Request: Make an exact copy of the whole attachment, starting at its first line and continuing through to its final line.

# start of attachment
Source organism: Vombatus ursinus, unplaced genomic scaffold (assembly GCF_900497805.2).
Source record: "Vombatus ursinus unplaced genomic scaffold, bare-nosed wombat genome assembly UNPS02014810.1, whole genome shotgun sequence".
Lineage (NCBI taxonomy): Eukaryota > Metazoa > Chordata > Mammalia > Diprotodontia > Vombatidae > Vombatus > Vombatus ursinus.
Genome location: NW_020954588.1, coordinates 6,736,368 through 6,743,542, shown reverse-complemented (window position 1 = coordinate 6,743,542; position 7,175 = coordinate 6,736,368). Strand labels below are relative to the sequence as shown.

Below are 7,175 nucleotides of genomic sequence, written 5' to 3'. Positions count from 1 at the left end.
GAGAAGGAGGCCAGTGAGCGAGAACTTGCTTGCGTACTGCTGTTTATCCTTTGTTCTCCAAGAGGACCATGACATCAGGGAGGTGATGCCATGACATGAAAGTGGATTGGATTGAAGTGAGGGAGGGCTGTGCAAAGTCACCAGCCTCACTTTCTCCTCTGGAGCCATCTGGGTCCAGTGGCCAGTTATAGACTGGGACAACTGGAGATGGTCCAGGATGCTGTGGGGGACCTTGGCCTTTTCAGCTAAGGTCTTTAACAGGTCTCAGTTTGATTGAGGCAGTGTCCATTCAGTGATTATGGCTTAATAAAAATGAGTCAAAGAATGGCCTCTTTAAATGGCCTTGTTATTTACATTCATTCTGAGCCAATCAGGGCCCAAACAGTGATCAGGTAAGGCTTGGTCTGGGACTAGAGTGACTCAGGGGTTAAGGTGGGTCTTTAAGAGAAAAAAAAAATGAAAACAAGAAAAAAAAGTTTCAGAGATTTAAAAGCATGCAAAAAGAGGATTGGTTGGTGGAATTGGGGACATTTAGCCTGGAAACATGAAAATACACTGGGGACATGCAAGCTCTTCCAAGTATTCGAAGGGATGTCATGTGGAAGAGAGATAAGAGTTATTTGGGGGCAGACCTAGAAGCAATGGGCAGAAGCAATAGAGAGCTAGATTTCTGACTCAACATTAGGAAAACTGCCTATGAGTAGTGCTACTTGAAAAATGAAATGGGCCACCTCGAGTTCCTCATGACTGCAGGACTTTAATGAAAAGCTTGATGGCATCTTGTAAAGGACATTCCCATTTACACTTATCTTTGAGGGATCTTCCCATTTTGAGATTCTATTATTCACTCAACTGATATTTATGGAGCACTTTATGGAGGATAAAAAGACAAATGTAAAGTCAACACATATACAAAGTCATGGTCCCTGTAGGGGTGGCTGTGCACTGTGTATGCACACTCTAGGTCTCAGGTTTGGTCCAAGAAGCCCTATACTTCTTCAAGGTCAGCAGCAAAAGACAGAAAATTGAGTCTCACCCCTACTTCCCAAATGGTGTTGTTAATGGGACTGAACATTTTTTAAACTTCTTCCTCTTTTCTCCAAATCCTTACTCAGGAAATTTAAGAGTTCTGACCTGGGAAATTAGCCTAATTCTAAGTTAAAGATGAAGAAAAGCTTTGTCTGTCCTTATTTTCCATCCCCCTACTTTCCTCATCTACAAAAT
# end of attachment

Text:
Source organism: Vombatus ursinus, unplaced genomic scaffold (assembly GCF_900497805.2).
Source record: "Vombatus ursinus unplaced genomic scaffold, bare-nosed wombat genome assembly UNPS02014810.1, whole genome shotgun sequence".
Lineage (NCBI taxonomy): Eukaryota > Metazoa > Chordata > Mammalia > Diprotodontia > Vombatidae > Vombatus > Vombatus ursinus.
Genome location: NW_020954588.1, coordinates 6,736,368 through 6,743,542, shown reverse-complemented (window position 1 = coordinate 6,743,542; position 7,175 = coordinate 6,736,368). Strand labels below are relative to the sequence as shown.

Below are 7,175 nucleotides of genomic sequence, written 5' to 3'. Positions count from 1 at the left end.
GAGAAGGAGGCCAGTGAGCGAGAACTTGCTTGCGTACTGCTGTTTATCCTTTGTTCTCCAAGAGGACCATGACATCAGGGAGGTGATGCCATGACATGAAAGTGGATTGGATTGAAGTGAGGGAGGGCTGTGCAAAGTCACCAGCCTCACTTTCTCCTCTGGAGCCATCTGGGTCCAGTGGCCAGTTATAGACTGGGACAACTGGAGATGGTCCAGGATGCTGTGGGGGACCTTGGCCTTTTCAGCTAAGGTCTTTAACAGGTCTCAGTTTGATTGAGGCAGTGTCCATTCAGTGATTATGGCTTAATAAAAATGAGTCAAAGAATGGCCTCTTTAAATGGCCTTGTTATTTACATTCATTCTGAGCCAATCAGGGCCCAAACAGTGATCAGGTAAGGCTTGGTCTGGGACTAGAGTGACTCAGGGGTTAAGGTGGGTCTTTAAGAGAAAAAAAAAATGAAAACAAGAAAAAAAAGTTTCAGAGATTTAAAAGCATGCAAAAAGAGGATTGGTTGGTGGAATTGGGGACATTTAGCCTGGAAACATGAAAATACACTGGGGACATGCAAGCTCTTCCAAGTATTCGAAGGGATGTCATGTGGAAGAGAGATAAGAGTTATTTGGGGGCAGACCTAGAAGCAATGGGCAGAAGCAATAGAGAGCTAGATTTCTGACTCAACATTAGGAAAACTGCCTATGAGTAGTGCTACTTGAAAAATGAAATGGGCCACCTCGAGTTCCTCATGACTGCAGGACTTTAATGAAAAGCTTGATGGCATCTTGTAAAGGACATTCCCATTTACACTTATCTTTGAGGGATCTTCCCATTTTGAGATTCTATTATTCACTCAACTGATATTTATGGAGCACTTTATGGAGGATAAAAAGACAAATGTAAAGTCAACACATATACAAAGTCATGGTCCCTGTAGGGGTGGCTGTGCACTGTGTATGCACACTCTAGGTCTCAGGTTTGGTCCAAGAAGCCCTATACTTCTTCAAGGTCAGCAGCAAAAGACAGAAAATTGAGTCTCACCCCTACTTCCCAAATGGTGTTGTTAATGGGACTGAACATTTTTTAAACTTCTTCCTCTTTTCTCCAAATCCTTACTCAGGAAATTTAAGAGTTCTGACCTGGGAAATTAGCCTAATTCTAAGTTAAAGATGAAGAAAAGCTTTGTCTGTCCTTATTTTCCATCCCCCTACTTTCCTCATCTACAAAAT